On Saturday, March 12, the Society held its Fifth Annual Easter Basket Social at the American Polish Cultural Center in Troy. It turned out to be a very popular event again this year, with 65 people attending and 55 (including six enthusiastic children) participating in the pisanki workshop. The weather was sunny and warm, which helped put everyone in the mood for spring and Easter.
Rev. Gary Michalik, Society President, blessed the full, traditional Polish luncheon, which was fabulous! Served with the meal were a variety of Polish teas, which are unique to this event each year. During dessert, Rev. Larry Zurawski, Society member and Pastor of St. Thérèse of Lisieux Parish in Shelby Township, shared his knowledge about the Polish Easter basket tradition, or Święconka.
Traditional items for the Easter basket blessing include the following with their symbolic meaning noted: colored eggs for hope, new life and a reminder of Jesus’ resurrection. Dairy products such as butter and cheese represent the end of Lent and the richness of salvation (butter is made into a lamb to symbolize the “Lamb of God”). Bread, the “staff of life,” symbolizes Jesus as the staff of life (the top of the Easter bread or roll is marked with a cross); sweet bread, or babka, is a reminder of the resurrection’s sweetness and the bread of everlasting life.
Bacon (boczek/słonina) is symbolic of the overabundance of God’s mercy, and sausage and ham (szynka) are symbolic of great joy, abundance, health, and prosperity. Horseradish (chrzan), with its bitterness, represents the bitter herbs of the original Passover meal and is a reminder of the bitterness and harshness of the life of slavery in Egypt, as well as the bitterness of Jesus’ Passion, by which he entered into glory. Salt (sól) is symbolic of wisdom and preservation from corruption. Kiełbasa or links of sausage remind us of the chains of death that were broken when Jesus rose from the dead.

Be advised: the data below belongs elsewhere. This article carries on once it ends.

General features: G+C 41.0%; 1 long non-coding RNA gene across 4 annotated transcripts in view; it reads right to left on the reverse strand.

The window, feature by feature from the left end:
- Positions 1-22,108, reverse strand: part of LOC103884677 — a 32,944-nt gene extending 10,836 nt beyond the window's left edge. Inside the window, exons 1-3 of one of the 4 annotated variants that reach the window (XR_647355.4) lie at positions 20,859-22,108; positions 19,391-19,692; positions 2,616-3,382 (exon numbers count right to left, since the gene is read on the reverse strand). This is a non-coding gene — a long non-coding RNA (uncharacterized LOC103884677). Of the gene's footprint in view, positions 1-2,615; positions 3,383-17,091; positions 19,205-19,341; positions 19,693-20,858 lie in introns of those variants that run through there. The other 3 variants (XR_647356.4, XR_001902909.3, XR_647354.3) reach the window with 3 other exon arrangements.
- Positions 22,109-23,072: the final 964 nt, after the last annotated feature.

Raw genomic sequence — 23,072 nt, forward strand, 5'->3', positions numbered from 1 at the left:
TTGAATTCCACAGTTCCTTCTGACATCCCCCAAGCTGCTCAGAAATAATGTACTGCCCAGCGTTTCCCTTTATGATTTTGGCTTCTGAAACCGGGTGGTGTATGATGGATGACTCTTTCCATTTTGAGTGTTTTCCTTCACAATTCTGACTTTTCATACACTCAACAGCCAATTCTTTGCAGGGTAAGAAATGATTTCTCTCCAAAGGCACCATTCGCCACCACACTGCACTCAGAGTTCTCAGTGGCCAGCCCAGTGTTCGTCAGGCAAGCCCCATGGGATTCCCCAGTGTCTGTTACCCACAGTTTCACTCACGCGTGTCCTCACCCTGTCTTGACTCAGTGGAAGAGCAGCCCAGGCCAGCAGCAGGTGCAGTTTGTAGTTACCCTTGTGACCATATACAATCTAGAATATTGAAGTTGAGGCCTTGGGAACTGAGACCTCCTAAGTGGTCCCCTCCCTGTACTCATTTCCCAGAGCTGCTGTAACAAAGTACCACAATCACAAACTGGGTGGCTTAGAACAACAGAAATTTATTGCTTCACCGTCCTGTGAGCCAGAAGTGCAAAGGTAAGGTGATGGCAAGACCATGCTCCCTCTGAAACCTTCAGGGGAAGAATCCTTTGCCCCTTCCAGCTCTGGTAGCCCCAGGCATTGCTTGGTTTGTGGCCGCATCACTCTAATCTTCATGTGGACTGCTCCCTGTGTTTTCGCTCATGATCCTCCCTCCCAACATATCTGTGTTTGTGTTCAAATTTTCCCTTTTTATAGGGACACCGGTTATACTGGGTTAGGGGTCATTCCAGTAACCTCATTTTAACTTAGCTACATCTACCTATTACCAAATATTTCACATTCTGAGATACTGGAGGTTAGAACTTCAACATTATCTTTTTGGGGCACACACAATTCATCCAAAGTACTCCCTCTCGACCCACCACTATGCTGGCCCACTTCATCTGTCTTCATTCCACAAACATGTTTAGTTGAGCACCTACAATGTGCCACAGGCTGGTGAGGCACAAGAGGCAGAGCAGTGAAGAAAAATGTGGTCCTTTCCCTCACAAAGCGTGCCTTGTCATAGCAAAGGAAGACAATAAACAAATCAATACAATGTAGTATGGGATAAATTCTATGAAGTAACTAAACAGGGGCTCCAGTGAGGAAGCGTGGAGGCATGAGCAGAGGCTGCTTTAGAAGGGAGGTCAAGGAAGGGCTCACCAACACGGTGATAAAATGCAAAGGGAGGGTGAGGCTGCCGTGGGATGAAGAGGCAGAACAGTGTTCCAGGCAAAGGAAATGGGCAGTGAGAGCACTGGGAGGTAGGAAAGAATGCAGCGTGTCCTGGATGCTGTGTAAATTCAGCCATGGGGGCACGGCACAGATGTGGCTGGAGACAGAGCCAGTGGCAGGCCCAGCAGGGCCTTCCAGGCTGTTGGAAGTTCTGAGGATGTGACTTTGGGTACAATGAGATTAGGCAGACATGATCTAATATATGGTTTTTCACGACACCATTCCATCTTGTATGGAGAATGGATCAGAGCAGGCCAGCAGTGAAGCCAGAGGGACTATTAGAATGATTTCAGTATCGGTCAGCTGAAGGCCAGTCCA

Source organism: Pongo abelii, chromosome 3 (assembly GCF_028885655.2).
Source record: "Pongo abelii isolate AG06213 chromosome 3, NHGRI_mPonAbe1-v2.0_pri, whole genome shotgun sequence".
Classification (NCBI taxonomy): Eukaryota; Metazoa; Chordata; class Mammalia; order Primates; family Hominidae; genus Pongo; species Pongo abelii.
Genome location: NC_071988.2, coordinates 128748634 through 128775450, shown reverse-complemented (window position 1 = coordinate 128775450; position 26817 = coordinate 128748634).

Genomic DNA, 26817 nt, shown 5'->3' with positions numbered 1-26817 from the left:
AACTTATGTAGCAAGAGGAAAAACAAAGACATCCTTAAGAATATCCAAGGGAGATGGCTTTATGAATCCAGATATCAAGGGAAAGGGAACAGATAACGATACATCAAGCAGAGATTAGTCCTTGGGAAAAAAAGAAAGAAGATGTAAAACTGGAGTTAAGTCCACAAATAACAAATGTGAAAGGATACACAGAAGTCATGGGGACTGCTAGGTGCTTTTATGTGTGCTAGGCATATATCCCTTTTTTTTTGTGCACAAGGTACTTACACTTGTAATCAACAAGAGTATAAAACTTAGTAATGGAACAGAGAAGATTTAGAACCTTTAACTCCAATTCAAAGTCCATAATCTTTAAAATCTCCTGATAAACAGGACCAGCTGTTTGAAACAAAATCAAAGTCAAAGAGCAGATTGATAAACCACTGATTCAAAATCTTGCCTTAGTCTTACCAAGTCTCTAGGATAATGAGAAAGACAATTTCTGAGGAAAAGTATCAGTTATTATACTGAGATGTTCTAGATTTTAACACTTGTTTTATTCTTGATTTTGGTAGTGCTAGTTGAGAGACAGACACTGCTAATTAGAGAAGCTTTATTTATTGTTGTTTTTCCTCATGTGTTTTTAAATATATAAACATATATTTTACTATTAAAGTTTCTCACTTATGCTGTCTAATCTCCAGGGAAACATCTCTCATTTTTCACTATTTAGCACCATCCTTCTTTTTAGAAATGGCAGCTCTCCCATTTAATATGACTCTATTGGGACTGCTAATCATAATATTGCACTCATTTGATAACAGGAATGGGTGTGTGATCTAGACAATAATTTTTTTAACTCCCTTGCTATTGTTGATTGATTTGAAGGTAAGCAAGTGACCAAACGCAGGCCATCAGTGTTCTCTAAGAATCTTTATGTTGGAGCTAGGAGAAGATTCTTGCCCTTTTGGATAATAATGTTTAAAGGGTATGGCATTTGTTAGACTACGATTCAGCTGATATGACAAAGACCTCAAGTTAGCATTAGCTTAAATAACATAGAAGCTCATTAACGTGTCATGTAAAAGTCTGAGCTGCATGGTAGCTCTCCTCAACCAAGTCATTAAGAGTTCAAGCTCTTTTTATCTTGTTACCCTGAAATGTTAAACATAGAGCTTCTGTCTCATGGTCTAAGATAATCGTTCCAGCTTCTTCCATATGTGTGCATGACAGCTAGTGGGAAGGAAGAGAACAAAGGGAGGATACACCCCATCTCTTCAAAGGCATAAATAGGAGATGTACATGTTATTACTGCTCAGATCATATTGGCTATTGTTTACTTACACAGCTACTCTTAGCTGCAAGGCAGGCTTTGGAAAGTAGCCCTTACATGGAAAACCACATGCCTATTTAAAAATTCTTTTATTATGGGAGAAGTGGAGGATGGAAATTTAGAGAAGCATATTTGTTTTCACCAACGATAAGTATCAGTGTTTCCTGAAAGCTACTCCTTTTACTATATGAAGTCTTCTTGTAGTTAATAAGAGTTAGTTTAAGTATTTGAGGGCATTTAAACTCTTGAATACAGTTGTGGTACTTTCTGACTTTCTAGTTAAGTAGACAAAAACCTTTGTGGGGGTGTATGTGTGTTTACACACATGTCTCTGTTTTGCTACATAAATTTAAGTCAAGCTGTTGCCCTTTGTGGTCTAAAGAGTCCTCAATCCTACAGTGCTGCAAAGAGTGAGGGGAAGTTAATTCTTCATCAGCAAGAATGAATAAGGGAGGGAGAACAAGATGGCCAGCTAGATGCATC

Other additions according to regional and family traditions may include: wine, vinegar, cheese, pepper, bacon, fruit, cakes and pastries. Also, today, a child may include a favorite doll or stuffed toy to be blessed.
The basket holding the foods is usually decorated with greenery, flowers and bright ribbons. Boxwood (bukszpan), the customary Easter evergreen, is traditional and sprigs of it have been used for ages by Poles to weave through the handle of the basket. Greens are symbolic of Christ’s new life and the eternal salvation that He procured for us by His death and resurrection. Pussy willow branches also are used to decorate the basket. This is the traditional Polish “palm” and is symbolic of springtime.
The basket is lined with white linen or embroidered cloth considered special and used only once a year for the Easter blessing. The white linen cloth is symbolic of the linen shroud that wrapped Jesus’ body before he was placed in the tomb.
Laurie A. Gomulka, Society Vice President & Executive Director/Secretary, gave a short presentation on the Palm Sunday tradition in Poland. This includes competitions in some villages such as Łyse in the Kurpie region and in Lipnica Murowana, southwest of Krakòw, for the tallest and most beautiful palm. People from all over the region work hard throughout the 40 days of Lent to create their entries for the competitions. The contests are very competitive and have special rules.
Much like here in the U.S., in Poland the blessed palms have a religious significance. They are placed over a sacred image or above the front door to protect against fire and all evil. Early in the morning on Easter Sunday, or on Easter Monday in southern Poland (particularly in the Sącz and Rzeszów areas), bits of palm or palm crosses, along with blessed eggs, are placed or buried in the fields and garden to bless and defend them from hail and pests.
In the village of Tokarnia near MyŚlenice and other areas, a custom known as Jezus Palmowy or Jezus Lipowy takes place in which a figure of Christ riding a donkey is placed in a cart and pulled through the main square in a procession. This tradition, which started in the 15th century, was banned by church authorities in 1781 because the gatherings had turned into raucous affairs, but it is slowly returning to its place of honor in Palm Sunday celebrations.
The event continued with the pisanki workshop. Polish folklorist Marcia Lewandowski gave an introduction and then she and Alina Klin, Ph.D., Society Director, began the workshop. The enthusiastic students quickly realized that the art of creating pisanki takes years of practice and lots of patience to perfect. But they had loads of fun learning and designing their own unique creations, and everyone had a unique egg to take home!